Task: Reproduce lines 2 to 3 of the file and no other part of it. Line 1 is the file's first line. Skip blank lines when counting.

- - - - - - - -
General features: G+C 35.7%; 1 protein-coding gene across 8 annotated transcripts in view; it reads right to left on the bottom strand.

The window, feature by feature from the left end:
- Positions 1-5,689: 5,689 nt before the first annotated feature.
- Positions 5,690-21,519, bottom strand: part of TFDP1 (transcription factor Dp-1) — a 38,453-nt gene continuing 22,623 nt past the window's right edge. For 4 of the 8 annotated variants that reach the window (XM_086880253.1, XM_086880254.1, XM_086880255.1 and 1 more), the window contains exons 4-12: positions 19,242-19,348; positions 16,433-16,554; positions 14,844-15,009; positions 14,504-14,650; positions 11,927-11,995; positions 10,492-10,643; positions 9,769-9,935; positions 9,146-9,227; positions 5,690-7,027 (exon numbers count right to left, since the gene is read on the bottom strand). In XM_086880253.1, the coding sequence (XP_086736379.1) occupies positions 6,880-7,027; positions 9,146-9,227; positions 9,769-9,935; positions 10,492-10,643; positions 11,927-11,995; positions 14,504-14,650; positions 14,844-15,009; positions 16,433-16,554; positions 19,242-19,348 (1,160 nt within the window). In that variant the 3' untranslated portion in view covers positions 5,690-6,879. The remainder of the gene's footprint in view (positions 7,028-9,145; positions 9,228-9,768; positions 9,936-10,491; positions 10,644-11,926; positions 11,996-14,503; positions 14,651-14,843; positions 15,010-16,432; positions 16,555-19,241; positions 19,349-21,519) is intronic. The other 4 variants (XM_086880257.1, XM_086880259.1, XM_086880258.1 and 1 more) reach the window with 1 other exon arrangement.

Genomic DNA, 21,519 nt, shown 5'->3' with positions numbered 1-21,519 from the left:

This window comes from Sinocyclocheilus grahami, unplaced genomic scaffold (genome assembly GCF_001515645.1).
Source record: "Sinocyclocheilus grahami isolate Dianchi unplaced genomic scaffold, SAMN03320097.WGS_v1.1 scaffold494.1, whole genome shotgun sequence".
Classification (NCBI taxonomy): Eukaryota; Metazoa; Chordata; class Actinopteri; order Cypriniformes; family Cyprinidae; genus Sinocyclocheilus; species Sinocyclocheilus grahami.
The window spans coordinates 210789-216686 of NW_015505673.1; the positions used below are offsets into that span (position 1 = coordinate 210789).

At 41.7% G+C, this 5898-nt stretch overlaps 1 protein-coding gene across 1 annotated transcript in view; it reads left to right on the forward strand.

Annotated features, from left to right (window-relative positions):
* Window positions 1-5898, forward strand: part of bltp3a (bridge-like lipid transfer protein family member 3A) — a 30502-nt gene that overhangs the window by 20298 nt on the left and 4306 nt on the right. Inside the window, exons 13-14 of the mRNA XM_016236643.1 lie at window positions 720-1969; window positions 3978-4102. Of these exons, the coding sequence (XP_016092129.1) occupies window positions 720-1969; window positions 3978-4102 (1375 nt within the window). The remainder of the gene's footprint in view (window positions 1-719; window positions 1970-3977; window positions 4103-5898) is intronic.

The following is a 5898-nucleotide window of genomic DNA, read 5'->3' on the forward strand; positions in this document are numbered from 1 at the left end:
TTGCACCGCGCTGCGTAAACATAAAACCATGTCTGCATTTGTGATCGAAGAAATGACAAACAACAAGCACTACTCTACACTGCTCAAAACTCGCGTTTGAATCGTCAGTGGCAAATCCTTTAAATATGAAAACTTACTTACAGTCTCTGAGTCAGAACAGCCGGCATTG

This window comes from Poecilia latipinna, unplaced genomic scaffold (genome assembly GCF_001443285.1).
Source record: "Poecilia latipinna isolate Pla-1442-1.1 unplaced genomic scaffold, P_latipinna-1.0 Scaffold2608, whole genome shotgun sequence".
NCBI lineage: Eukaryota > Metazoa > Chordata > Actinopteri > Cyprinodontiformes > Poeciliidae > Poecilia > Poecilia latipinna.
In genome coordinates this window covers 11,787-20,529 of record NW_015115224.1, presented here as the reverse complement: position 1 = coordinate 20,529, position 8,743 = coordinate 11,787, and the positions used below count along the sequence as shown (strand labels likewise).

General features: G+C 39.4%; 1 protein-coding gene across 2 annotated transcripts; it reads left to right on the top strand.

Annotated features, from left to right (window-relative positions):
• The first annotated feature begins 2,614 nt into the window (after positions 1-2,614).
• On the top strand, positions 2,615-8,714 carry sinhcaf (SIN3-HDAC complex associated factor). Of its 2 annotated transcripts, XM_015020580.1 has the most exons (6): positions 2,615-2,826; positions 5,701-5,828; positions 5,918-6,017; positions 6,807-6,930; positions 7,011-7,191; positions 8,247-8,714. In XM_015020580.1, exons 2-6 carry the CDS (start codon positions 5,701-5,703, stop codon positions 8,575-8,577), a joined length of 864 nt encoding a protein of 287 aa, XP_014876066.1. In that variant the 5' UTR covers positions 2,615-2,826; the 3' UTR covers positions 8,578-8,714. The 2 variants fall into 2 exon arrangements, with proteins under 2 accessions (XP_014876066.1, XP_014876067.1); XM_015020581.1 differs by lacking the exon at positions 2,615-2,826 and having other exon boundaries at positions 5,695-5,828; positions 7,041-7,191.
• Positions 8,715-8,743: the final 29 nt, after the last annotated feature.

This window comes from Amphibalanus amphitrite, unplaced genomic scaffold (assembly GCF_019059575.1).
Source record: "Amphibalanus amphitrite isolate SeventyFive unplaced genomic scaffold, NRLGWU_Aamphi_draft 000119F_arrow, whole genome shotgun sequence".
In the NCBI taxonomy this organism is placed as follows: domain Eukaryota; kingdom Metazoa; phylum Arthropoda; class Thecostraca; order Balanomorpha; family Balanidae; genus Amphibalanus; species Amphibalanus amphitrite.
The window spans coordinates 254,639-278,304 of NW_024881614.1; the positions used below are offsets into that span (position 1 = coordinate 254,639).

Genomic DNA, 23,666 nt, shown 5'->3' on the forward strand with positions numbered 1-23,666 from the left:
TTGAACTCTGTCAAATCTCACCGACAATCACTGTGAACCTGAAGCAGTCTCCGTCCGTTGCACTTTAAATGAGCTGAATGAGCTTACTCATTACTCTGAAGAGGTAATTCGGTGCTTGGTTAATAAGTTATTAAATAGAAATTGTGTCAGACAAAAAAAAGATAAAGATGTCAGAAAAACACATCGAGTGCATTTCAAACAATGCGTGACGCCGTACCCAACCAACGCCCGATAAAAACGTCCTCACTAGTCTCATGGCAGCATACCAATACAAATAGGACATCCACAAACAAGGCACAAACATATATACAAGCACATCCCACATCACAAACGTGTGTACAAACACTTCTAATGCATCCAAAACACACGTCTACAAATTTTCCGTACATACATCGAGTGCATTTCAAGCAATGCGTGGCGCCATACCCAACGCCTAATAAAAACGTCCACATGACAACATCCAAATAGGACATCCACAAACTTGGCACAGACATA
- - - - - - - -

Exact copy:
The window, feature by feature from the left end:
- Positions 1-5,689: 5,689 nt before the first annotated feature.